By DJ Monk
When the Dutch label Rock Company sent their latest consignment of CDs to ÜRHQ, they made a number of what would normally be fatal mistakes in terms of us even considering the releases contained therein for review (in fact, it’s something they do on a very regular basis, which is why they get very little coverage in these here pages). First, there was only a simple cover note stating the names of the bands and the albums concerned, and their release dates: no biographical information or any other reference points, such as Facebook addresses or whatever. Secondly, by the time the envelope arrived, four of the five albums mentioned had already been released – one of them as far back as January (and the one which, incidentally, was not included in the package). Nevertheless, I was looking something to listen to in the background while I took care of some admin work and so slipped this, the only one – at the time of writing – not already released (it actually landed in stores yesterday)…
Interest piqued by what I heard, a little bit of CSI/Wikileaks-style investigative journalism was required to find out more, and this immediately proves to be an onerous task, as their Facebook page hasn’t been updated in more than 18 months and a quick search of that wonderful resource, the Encyclopaedia Metallum reveals a listing of around 30 bands sharing the same name: and so it was that I finally tracked down more info on this transatlantic collaboration. It’s a real pity that the record company made the job so difficult, as what we are presented is actually a pretty good hard rock album from a collaboration of some very highly experienced and respected musicians, led by vocalist Phil Vincent (hopefully known to ÜR readers as the singer with Cranston, D’Ercole and Tragik, and whose latest solo effort was in the same envelope), alongside three former members of Bob Catley’s solo backing band – in bassist Gavin Cooper, guitarist Vince O’Regan and keyboardist Irvin Parratt – alongside the latter’s Escape/Pulse bandmate, drummer Andy Pierce.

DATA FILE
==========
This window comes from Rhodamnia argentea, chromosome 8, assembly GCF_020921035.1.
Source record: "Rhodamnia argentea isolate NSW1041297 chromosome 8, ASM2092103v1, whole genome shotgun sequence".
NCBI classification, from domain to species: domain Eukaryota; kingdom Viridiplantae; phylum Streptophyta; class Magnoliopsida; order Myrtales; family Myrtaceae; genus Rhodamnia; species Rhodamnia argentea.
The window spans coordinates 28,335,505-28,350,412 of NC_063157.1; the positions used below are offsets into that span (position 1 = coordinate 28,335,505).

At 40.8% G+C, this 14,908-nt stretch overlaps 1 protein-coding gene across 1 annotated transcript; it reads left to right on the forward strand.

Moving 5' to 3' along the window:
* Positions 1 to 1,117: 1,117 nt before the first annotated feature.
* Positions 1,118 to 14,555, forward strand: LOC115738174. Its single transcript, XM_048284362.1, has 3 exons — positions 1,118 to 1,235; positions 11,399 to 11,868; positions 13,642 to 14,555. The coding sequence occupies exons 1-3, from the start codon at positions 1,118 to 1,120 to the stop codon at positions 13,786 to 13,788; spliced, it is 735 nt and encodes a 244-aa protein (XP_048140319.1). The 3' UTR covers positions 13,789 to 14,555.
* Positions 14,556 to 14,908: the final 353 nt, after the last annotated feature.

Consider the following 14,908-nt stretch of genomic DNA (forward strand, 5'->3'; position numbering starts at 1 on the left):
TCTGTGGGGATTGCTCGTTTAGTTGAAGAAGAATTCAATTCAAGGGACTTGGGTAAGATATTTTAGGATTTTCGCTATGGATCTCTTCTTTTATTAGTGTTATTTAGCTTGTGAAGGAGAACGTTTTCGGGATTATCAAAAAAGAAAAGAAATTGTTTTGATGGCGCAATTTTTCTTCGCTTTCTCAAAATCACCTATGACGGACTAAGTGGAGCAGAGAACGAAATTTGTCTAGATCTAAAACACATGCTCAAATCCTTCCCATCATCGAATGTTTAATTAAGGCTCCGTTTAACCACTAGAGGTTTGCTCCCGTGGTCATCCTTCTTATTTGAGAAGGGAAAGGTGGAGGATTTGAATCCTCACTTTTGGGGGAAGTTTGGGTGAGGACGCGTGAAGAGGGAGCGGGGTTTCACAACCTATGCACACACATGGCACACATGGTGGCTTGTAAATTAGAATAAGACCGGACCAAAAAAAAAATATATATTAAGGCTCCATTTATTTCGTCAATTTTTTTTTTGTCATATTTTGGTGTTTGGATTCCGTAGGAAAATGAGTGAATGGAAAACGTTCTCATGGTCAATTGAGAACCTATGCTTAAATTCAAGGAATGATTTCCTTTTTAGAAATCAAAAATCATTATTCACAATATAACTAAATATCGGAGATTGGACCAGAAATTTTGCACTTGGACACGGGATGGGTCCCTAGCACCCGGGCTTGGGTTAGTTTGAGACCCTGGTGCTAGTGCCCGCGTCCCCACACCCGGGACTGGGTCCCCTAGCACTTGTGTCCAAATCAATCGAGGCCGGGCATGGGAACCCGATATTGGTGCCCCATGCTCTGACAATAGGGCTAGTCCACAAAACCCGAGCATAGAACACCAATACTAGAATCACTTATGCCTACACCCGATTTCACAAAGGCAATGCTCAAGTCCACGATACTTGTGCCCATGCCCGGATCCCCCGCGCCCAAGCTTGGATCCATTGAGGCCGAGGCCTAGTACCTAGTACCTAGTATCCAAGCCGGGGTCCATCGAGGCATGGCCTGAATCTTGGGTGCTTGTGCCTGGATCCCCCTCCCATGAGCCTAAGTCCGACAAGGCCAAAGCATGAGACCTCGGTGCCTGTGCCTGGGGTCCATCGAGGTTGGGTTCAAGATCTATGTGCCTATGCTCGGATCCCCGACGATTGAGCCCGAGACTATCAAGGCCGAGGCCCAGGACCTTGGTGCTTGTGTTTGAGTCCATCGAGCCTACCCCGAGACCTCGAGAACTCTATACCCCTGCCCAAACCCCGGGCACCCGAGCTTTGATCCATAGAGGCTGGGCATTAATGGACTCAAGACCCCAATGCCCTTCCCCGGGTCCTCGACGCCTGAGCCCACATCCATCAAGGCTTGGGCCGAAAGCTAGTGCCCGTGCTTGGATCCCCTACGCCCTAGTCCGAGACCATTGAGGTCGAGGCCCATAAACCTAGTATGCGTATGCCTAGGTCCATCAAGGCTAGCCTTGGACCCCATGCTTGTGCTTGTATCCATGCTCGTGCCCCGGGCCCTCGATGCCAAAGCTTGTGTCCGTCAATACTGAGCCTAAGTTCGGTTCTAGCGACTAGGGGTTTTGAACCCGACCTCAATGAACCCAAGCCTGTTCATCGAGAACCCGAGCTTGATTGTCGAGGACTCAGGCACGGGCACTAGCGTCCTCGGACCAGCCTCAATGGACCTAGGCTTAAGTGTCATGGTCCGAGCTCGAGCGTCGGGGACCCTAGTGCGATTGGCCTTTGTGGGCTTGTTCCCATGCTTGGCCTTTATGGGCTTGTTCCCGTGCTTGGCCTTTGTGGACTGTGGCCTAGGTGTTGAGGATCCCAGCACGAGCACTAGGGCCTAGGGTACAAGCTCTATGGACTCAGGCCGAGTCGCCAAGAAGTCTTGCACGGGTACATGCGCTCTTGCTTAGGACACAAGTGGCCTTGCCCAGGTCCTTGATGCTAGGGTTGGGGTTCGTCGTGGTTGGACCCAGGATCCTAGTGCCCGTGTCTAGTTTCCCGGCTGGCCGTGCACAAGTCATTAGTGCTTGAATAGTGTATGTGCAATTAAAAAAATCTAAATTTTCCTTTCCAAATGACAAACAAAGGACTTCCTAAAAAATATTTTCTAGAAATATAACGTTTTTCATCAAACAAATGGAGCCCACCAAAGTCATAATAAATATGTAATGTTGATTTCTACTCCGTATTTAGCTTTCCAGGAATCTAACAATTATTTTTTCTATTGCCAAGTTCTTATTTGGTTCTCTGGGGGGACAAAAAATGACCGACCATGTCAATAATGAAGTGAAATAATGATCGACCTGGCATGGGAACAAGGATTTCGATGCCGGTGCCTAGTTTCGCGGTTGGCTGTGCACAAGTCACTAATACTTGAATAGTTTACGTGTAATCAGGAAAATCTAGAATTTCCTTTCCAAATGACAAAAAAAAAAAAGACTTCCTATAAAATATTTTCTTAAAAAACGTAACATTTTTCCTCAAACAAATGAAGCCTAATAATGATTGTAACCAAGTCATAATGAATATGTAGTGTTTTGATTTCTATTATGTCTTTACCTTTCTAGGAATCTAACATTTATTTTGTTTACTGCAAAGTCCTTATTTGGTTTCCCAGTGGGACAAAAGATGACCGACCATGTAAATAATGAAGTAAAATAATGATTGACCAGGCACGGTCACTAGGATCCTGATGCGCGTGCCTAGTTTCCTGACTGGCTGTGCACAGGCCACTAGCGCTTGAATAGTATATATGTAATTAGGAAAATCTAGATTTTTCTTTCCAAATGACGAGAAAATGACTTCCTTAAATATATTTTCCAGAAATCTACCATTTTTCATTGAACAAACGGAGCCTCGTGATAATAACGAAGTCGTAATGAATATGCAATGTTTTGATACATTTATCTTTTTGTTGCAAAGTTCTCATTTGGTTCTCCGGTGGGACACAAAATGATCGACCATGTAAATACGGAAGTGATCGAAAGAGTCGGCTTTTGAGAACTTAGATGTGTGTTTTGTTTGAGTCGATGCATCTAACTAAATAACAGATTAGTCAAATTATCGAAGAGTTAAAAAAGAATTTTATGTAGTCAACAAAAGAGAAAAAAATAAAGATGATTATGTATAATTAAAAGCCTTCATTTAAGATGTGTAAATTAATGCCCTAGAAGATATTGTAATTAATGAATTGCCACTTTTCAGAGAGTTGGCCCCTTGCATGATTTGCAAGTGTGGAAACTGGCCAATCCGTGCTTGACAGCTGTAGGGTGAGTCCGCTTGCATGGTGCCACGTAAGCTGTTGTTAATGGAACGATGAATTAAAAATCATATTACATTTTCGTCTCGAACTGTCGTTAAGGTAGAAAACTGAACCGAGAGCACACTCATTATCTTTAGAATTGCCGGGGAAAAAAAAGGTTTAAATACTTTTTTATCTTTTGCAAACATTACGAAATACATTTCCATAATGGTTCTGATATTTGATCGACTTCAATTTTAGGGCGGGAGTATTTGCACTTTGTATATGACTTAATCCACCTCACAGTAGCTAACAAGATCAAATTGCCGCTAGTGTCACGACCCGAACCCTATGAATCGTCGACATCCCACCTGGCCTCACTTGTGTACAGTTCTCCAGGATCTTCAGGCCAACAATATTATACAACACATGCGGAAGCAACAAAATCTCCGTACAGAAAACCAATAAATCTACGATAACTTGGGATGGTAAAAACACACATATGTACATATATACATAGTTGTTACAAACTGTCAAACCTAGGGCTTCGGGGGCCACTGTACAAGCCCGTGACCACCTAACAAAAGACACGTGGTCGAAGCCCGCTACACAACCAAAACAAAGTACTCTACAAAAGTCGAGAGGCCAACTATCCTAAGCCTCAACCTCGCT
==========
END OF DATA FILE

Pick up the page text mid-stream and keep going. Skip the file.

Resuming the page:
The album kicks off with an emphatic thump as ‘Nothin’ To Me’ gets in your face with its thick rumbling bass riff, before easing back slightly to showcase the band’s ability to craft a nifty line in classy, melodic rock songs, with its driving riff, catchy melody, hooky harmonies and extremely effective vocals. Yes, it has all the ingredients you would expect from a high-quality band operating in this particular mien.
Each of the ten tracks is beautifully presented and balanced: big, meaty riffs and pumping rhythms pounding away in the backgrounds, while the harmonies and melodies soar over the top, Vincent’s vocals topping everything off with equal measures of passion and power, not to say a healthy dose of rock ‘n’ roll soul. There are some true standout moments, such as the catchier-than- man ‘flu ‘How Does It Feel’, ‘Got A Line On You’ and ‘Shame On You’, but there is not really one weak moment on this powerful album. At the end of the listening session which it takes to pen any review, I’m glad I made the effort and took the time to find out more, as this gem in the dirt would otherwise have passed me by and been consigned to the charity box with the rest of the package (although I’ve now dug out the aforementioned Phil Vincent solo opus). Definitely worth checking out – and you won’t have to work as hard to track it down, as we’ve down all the work for yez…
- ‘Rising’ is out now. You can get your copy HERE.
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